Take a look at a sprinter, and you'll likely notice the bulge of their leg muscles—they're key to speed. Therefore, when you're training to get faster, you have to do more than just run. To increase your speed, you need strong legs to power your stride. Build them up with strength-training exercises such as squats, deadlifts, and lunges. or maximum efficiency, choose exercises that hit as many muscles as possible.
The quadricep muscles on the front of your legs and hamstrings and calves on the back make up most of the muscles in your lower body. They're the main source of power during a sprint. When you're running, these muscles work overtime to help you push off of the ground and propel yourself forward.
Read More: Does Running Give You Muscular Legs?
Compound movements that involve more than one joint give you the best bang for your buck. The squat is one of these exercises. To make it a little more challenging, use a barbell on your back or hold dumbbells in each hand.
Start with your feet shoulder-width apart and your toes pointed slightly out. Squat down, but keep your back flat and chest up. Sink as low as you feel comfortable and then stand back up.
If you're using a barbell, rest it on your back and grip the bar with your hands wider than shoulder-width.
To use dumbbells, either hold one in each hand by your sides or one dumbbell in a goblet position in front of your chest.
The entire back of your leg is active during a deadlift, making this one of the best exercises to develop sprinting power.
Start with a barbell on the floor. Either put weight plates on the bar or place the ends of the bar on boxes, so that it comes up to around your mid-shin. Walk up to the center of the bar with your feet shoulder-width apart.
Stick your butt back and bend forward to grip the bar. Flatten out your back, stick your chest forward and pull the bar up as you straighten out your legs. Finish by standing tall at the top and then put the barbell back down on the ground.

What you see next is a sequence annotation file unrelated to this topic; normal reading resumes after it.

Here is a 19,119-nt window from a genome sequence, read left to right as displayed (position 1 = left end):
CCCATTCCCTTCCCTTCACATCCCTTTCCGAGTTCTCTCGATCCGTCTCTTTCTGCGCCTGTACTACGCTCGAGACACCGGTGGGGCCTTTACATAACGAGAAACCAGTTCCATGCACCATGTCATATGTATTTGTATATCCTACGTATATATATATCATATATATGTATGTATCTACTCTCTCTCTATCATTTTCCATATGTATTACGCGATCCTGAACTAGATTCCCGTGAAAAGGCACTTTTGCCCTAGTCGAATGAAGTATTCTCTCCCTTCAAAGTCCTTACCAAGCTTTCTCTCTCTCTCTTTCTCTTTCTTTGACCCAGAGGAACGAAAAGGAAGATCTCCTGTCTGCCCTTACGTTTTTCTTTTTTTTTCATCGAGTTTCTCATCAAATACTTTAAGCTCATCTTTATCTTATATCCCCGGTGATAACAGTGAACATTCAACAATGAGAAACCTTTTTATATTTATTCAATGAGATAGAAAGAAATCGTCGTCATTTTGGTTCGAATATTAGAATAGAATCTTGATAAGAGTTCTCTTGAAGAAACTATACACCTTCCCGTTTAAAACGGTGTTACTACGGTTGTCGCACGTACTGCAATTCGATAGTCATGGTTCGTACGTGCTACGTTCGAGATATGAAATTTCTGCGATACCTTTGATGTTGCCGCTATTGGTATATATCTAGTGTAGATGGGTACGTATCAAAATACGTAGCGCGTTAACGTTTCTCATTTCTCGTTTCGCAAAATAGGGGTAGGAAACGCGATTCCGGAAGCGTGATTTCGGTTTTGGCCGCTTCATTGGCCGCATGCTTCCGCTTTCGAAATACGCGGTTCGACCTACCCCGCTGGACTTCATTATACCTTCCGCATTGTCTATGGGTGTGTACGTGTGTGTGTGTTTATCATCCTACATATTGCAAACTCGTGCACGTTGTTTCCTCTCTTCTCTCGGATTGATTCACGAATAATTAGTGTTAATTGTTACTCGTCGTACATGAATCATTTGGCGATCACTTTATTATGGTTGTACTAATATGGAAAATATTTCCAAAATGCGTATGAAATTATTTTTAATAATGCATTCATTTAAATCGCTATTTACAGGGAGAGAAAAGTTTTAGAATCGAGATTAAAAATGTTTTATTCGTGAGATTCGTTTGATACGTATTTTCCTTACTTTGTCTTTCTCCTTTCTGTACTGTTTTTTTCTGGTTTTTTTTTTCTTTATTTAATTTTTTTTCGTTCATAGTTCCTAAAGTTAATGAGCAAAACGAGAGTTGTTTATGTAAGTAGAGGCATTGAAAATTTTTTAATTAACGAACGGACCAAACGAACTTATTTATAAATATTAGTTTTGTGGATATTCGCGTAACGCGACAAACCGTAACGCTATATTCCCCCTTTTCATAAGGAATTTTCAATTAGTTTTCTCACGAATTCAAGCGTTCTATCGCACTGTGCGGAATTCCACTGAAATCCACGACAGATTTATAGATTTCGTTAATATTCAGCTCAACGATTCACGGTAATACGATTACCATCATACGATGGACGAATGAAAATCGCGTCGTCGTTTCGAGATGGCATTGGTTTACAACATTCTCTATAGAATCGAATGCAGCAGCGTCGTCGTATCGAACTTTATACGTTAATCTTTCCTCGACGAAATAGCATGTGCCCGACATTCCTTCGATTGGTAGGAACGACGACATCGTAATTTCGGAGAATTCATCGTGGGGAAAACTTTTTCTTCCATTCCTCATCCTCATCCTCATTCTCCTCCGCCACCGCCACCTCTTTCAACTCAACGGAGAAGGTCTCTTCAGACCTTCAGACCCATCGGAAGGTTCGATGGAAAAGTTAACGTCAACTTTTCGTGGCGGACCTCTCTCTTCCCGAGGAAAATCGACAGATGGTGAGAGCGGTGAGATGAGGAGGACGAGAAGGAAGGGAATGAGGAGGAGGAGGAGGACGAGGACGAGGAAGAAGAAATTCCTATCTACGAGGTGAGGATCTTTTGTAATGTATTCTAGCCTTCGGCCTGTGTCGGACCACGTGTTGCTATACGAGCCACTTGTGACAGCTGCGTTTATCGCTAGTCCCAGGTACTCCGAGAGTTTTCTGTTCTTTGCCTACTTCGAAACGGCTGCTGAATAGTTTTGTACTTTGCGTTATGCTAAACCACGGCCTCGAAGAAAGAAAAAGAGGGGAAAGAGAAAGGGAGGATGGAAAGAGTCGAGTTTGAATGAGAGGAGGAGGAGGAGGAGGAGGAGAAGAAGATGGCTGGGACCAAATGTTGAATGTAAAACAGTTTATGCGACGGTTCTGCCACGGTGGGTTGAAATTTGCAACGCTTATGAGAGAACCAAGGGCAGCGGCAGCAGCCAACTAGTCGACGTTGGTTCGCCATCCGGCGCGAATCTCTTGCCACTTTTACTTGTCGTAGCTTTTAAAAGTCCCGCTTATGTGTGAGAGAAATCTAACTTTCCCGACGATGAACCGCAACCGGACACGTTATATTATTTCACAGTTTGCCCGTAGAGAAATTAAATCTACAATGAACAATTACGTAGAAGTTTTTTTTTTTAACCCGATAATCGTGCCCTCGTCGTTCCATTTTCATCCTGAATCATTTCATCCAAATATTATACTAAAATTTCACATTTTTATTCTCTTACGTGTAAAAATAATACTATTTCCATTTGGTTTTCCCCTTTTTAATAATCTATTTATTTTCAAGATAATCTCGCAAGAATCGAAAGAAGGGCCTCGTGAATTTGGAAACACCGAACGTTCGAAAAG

Lunges use the same pulling motion as sprinting to propel you forward, making them an ideal exercise to increase speed.
Hold a dumbbell in each hand. Step forward with a long stride and dip your back knee down to the ground. Keep your torso tall, and avoid your front knee pushing back your front toes. Step your back foot up, so that it's next to the foot in front, and then step forward with the other foot.
Read More: The Benefits of Lunges
Find an elevated surface to step on that's around knee height. Use a higher surface if you want an even greater challenge. Place one foot up on the platform, close to the edge, and step up by pressing down with that leg and leaning forward. Come back down on the same leg and then step back up with the other leg.
When it seems too easy, make this exercise more difficult by holding a dumbbell in each hand.
The Role of Nutrition
Whenever you're trying to build muscle, it's vital to take in enough calories. The extra energy helps your body lay down new muscle. Eating more protein is a good way to boost your calories. Animal sources like chicken, beef or pork will provide your body with plenty of protein, as can plant sources, like soy or other beans. Additionally, supplement the protein with complex carbohydrates, such as sweet potatoes and whole-grain pasta, and plenty of vegetables.